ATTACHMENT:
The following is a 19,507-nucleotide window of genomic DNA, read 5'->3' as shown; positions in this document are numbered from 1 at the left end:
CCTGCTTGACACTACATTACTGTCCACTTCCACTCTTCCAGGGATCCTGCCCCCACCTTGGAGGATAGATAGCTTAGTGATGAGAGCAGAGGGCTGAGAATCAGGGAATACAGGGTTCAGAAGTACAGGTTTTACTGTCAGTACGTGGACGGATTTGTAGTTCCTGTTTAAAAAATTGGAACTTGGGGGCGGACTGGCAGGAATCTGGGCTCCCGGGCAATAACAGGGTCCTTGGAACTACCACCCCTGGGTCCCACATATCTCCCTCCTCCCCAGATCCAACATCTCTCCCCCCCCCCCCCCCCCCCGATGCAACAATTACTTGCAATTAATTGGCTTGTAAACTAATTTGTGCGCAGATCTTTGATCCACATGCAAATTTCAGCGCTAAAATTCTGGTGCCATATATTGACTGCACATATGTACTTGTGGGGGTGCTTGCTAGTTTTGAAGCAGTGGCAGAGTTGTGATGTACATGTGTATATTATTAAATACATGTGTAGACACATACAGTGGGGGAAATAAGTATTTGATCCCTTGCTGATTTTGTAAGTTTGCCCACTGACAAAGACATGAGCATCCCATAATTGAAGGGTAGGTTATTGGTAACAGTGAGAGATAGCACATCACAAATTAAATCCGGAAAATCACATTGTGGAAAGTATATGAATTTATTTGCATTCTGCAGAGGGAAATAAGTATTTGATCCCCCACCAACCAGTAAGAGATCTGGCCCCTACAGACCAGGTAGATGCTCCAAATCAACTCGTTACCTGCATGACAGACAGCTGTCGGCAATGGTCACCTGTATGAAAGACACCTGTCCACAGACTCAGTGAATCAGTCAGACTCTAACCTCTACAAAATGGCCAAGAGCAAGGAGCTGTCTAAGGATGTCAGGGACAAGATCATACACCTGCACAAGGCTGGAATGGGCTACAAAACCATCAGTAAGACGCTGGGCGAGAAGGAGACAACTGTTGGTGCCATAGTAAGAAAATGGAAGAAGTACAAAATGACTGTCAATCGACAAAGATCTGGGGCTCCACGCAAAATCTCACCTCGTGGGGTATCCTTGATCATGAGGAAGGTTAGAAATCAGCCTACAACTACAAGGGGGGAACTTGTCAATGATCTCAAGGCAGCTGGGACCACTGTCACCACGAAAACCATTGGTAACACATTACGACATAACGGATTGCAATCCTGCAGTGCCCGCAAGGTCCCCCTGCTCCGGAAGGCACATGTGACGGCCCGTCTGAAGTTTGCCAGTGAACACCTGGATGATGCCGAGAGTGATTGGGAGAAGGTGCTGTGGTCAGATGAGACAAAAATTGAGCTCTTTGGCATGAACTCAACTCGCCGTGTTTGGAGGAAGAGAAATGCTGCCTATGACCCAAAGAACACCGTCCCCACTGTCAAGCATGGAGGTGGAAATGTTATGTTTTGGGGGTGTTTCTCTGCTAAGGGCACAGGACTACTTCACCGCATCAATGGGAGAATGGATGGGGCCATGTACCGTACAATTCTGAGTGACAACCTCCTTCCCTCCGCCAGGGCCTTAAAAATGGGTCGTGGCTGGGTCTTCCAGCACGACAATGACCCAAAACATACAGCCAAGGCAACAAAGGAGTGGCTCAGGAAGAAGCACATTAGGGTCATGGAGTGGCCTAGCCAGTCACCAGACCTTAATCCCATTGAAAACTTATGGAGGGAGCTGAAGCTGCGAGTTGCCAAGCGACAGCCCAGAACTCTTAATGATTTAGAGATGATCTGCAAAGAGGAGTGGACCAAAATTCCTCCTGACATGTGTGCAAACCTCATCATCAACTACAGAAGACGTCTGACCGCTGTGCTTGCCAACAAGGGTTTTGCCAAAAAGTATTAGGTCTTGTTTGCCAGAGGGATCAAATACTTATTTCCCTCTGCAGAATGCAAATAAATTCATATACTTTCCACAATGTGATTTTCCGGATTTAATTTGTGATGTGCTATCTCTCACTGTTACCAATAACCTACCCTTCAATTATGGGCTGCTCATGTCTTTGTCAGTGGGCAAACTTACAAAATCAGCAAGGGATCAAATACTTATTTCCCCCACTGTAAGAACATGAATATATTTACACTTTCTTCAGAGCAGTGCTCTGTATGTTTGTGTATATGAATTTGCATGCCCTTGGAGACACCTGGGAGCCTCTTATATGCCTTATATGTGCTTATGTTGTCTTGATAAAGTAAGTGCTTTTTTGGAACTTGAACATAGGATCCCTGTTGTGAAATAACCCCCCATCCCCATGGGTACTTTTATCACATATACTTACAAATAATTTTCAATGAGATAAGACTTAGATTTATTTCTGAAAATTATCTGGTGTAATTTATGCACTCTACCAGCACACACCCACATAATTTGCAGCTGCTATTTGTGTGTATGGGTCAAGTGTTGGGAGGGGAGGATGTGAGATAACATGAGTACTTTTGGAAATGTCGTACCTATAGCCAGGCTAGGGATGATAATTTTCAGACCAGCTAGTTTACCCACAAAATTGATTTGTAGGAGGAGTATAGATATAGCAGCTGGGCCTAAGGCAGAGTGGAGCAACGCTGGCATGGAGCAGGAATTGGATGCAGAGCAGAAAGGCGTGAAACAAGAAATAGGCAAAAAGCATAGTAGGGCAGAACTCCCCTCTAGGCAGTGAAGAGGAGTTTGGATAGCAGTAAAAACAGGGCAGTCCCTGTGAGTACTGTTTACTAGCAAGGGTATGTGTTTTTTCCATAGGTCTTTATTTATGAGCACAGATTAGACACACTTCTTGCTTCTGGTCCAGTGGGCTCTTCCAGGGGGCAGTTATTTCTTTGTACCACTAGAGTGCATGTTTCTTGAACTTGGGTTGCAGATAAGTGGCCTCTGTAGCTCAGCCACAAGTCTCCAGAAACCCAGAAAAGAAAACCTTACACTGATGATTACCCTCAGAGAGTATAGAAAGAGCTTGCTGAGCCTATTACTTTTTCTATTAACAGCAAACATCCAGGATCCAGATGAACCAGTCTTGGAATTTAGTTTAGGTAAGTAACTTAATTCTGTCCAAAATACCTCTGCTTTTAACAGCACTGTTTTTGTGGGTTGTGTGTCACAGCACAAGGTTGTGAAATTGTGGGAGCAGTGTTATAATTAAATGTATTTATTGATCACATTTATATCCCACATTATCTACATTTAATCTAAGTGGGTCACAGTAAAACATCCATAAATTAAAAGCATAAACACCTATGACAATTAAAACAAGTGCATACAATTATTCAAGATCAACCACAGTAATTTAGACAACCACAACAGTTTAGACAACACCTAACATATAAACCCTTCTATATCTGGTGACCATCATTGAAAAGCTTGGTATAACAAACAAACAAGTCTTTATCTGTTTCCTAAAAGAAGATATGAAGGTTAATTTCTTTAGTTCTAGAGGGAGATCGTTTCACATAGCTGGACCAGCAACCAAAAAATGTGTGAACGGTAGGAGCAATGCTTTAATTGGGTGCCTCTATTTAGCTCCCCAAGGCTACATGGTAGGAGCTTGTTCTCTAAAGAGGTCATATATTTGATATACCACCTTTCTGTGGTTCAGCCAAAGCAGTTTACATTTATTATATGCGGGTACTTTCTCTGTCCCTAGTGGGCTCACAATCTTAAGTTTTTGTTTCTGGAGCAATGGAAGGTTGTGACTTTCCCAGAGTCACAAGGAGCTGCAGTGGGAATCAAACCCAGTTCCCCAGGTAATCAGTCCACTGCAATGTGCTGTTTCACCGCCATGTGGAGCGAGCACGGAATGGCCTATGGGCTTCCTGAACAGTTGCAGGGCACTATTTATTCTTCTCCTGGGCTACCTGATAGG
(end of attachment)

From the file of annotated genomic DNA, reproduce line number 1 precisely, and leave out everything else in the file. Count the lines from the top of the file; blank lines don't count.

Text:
The following is a 19,507-nucleotide window of genomic DNA, read 5'->3' as shown; positions in this document are numbered from 1 at the left end: